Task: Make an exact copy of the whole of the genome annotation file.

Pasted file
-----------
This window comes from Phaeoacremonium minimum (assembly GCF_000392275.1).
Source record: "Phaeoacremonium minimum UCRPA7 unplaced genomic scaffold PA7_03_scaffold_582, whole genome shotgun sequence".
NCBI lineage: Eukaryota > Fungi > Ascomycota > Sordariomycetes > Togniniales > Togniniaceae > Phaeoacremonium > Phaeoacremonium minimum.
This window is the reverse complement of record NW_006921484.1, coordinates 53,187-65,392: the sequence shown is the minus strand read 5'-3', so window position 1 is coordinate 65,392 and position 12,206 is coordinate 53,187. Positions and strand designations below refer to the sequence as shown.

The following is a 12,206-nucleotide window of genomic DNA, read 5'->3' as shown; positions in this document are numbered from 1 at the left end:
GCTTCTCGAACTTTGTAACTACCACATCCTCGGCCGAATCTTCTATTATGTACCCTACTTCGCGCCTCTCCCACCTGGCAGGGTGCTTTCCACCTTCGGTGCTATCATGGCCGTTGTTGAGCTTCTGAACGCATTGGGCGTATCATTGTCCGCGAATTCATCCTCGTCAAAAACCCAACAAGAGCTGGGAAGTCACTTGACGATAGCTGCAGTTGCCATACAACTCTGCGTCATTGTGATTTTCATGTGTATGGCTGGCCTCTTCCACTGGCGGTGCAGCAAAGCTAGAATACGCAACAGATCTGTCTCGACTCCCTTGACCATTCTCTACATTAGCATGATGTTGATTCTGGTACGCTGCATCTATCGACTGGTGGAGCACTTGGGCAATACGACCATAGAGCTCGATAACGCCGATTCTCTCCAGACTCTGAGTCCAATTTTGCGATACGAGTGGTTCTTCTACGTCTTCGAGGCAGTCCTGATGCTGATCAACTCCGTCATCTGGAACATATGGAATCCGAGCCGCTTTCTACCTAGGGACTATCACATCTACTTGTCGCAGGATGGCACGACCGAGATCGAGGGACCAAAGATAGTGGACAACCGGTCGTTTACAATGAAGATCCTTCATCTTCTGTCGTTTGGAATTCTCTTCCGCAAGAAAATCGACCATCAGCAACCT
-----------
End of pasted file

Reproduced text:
This window comes from Phaeoacremonium minimum (assembly GCF_000392275.1).
Source record: "Phaeoacremonium minimum UCRPA7 unplaced genomic scaffold PA7_03_scaffold_582, whole genome shotgun sequence".
NCBI lineage: Eukaryota > Fungi > Ascomycota > Sordariomycetes > Togniniales > Togniniaceae > Phaeoacremonium > Phaeoacremonium minimum.
This window is the reverse complement of record NW_006921484.1, coordinates 53,187-65,392: the sequence shown is the minus strand read 5'-3', so window position 1 is coordinate 65,392 and position 12,206 is coordinate 53,187. Positions and strand designations below refer to the sequence as shown.

The following is a 12,206-nucleotide window of genomic DNA, read 5'->3' as shown; positions in this document are numbered from 1 at the left end:
GCTTCTCGAACTTTGTAACTACCACATCCTCGGCCGAATCTTCTATTATGTACCCTACTTCGCGCCTCTCCCACCTGGCAGGGTGCTTTCCACCTTCGGTGCTATCATGGCCGTTGTTGAGCTTCTGAACGCATTGGGCGTATCATTGTCCGCGAATTCATCCTCGTCAAAAACCCAACAAGAGCTGGGAAGTCACTTGACGATAGCTGCAGTTGCCATACAACTCTGCGTCATTGTGATTTTCATGTGTATGGCTGGCCTCTTCCACTGGCGGTGCAGCAAAGCTAGAATACGCAACAGATCTGTCTCGACTCCCTTGACCATTCTCTACATTAGCATGATGTTGATTCTGGTACGCTGCATCTATCGACTGGTGGAGCACTTGGGCAATACGACCATAGAGCTCGATAACGCCGATTCTCTCCAGACTCTGAGTCCAATTTTGCGATACGAGTGGTTCTTCTACGTCTTCGAGGCAGTCCTGATGCTGATCAACTCCGTCATCTGGAACATATGGAATCCGAGCCGCTTTCTACCTAGGGACTATCACATCTACTTGTCGCAGGATGGCACGACCGAGATCGAGGGACCAAAGATAGTGGACAACCGGTCGTTTACAATGAAGATCCTTCATCTTCTGTCGTTTGGAATTCTCTTCCGCAAGAAAATCGACCATCAGCAACCT